He stood at the front of the classroom. His classroom. His palms were sweaty in anticipation of the first lecture of the school year, just as they were at the start of every year, and his cheeks were starting to flush. He scrawled his name across the blackboard and then leaned over the desk at the front to shuffle through some of his notes one last time. He loved public speaking, especially teaching, but he always got so jittery before any kind of presentation. The exhilaration afterwards was worth a little stress in the beginning, though. Had he ever tried any drugs, he imagined that how he felt after class was what it felt like to be high.
As he shuffled through his folder of notes, he came across a letter from Chloe he had received a few days ago. Even though there had been much time and distance between them since their years together at Dartmouth, they still kept in touch, still wrote “I love yous” and “I miss yous,” and spoke often on the telephone. As he began rereading the note, tracing his fingers along her loopy handwriting, he was startled from his reverie, suddenly, when a young woman walked into his classroom.
She was tall and lithe, with strong cheekbones and a big, wide smile. Her hair was long, a mess of fiery curls and her green eyes sparkled when the light hit them. He was stunned instantly by her beauty and the sense of deja vu that washed over him looking into those eyes. He had to look away quickly or he’d betray the storm of emotions and not-so-kosher thoughts she seemed to stir up within him just with her presence.
“Good morning, Professor,” she said with a smile, “does it matter where I take a seat?”
“Um, uh, a-a-a-a-a-a-nywhere’s fine,” he managed to stammer, turning every shade of red and purple with embarrassment.
“My name is Rosemary Winship, if you need it for attendence,” she stated, as she took a seat in the center of the front row. She pulled out a notebook, a copy of the English literature anthology for the class, and a pencil. Then, she reached into her purse and pulled out a small mirror, which she opened with a quick flick of her hand. She looked at her reflection, using her fingers to rug a couple spots on her face, and then flicked the mirror shut again, placing it back in her bag, which hung on the back of her chair.
He couldn’t take his eyes off her the whole time, and he stared without even knowing he was doing so, still leaning awkwardly on his desk at the front with one hand, clutching Chloe’s forgotten note in a tight fist with the other. His heart beat so fast he could hardly breathe and his mind was racing. It wasn’t just her beauty that had him in such a state, though she was certainly striking, but there was something in the air around her. He wanted to tell her all of his hopes and dreams and fears, he wanted her to know his inner workings, what made him tick, and he wanted to hear everything about her, too, to get lost in her depths and drown in her wisdom. He thought about winding his fingers through her hair and kissing her passionately; he thought about waking up next to her; he dreamed of sitting across from her at a dinner table, hands interlocked; he longed to hug her until there was no more sadness left; he yearned for the simplicity of sitting in silence in the same room, each absorbed in their own book and thoughts; he heard church bells and babies crying.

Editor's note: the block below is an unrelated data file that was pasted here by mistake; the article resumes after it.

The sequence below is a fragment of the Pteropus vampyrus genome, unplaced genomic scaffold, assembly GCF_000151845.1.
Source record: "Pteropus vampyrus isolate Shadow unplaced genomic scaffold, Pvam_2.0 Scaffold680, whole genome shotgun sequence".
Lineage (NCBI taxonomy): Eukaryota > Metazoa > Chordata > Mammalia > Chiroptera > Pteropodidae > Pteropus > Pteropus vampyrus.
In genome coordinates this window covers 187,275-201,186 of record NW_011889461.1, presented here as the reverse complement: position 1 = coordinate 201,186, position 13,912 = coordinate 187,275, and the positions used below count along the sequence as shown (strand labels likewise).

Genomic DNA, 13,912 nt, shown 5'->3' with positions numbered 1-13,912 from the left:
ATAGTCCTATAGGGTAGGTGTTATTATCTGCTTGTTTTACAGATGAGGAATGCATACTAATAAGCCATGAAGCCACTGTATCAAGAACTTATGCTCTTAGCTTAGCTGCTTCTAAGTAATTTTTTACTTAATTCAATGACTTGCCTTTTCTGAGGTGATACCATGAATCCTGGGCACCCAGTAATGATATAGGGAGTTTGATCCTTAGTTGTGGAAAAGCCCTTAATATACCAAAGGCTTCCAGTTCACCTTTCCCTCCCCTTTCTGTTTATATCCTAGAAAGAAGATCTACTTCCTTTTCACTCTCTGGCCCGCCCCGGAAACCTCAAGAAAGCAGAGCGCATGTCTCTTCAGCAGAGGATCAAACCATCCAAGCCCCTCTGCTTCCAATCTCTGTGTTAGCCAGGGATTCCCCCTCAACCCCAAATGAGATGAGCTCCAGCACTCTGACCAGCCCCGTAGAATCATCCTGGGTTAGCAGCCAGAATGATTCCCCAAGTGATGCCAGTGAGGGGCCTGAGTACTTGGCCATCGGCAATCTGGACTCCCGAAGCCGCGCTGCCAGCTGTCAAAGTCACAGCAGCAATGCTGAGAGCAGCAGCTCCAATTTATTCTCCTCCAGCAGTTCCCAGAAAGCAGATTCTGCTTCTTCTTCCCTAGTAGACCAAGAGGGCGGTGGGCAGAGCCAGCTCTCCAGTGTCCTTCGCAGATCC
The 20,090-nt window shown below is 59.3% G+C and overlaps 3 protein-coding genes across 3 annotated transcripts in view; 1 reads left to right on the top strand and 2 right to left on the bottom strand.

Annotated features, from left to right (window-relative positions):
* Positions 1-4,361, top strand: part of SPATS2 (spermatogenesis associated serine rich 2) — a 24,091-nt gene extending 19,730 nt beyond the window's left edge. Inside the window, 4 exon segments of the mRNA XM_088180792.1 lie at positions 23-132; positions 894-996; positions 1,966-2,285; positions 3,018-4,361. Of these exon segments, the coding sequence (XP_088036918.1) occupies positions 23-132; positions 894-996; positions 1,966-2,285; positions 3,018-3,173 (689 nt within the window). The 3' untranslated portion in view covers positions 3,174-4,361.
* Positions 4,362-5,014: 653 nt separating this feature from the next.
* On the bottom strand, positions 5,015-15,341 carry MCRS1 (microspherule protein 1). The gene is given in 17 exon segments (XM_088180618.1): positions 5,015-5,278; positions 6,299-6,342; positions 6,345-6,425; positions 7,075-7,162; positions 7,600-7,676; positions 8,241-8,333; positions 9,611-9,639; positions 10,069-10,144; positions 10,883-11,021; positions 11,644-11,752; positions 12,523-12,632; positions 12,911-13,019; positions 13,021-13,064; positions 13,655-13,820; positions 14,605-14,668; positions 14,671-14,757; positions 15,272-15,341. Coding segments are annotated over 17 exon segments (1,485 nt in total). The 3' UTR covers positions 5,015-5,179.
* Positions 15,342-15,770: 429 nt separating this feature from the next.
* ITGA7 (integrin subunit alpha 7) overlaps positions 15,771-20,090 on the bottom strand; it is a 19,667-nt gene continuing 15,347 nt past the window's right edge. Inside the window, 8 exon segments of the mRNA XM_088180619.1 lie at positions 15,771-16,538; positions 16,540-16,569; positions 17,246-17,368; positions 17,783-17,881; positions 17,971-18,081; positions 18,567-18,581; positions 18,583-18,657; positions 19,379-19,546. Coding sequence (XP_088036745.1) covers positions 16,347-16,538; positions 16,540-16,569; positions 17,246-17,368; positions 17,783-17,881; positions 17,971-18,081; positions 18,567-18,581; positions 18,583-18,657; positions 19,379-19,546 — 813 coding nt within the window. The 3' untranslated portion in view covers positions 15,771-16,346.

She looked up from her desk and smiled at him, and parted her lips as if to say something to him, but then, before she could get the words out, several other students filed into the classroom, and suddenly the moment was gone. The room filled with laughter and chatter, and Rosemary got up and moved to the back row to sit with some of her friends.
He turned his gaze back down to his desk, shook his head a little to release himself from the fog of passion that had consumed him. His fist relaxed, and Chloe’s note dropped to the floor, which he didn’t notice, as he shuffled together the rest of his lecture notes and, with a deep breathe, addressed his new class.
“Let’s begin,” he said. “I’m Professor Steinberg, and this is English Literature 232.”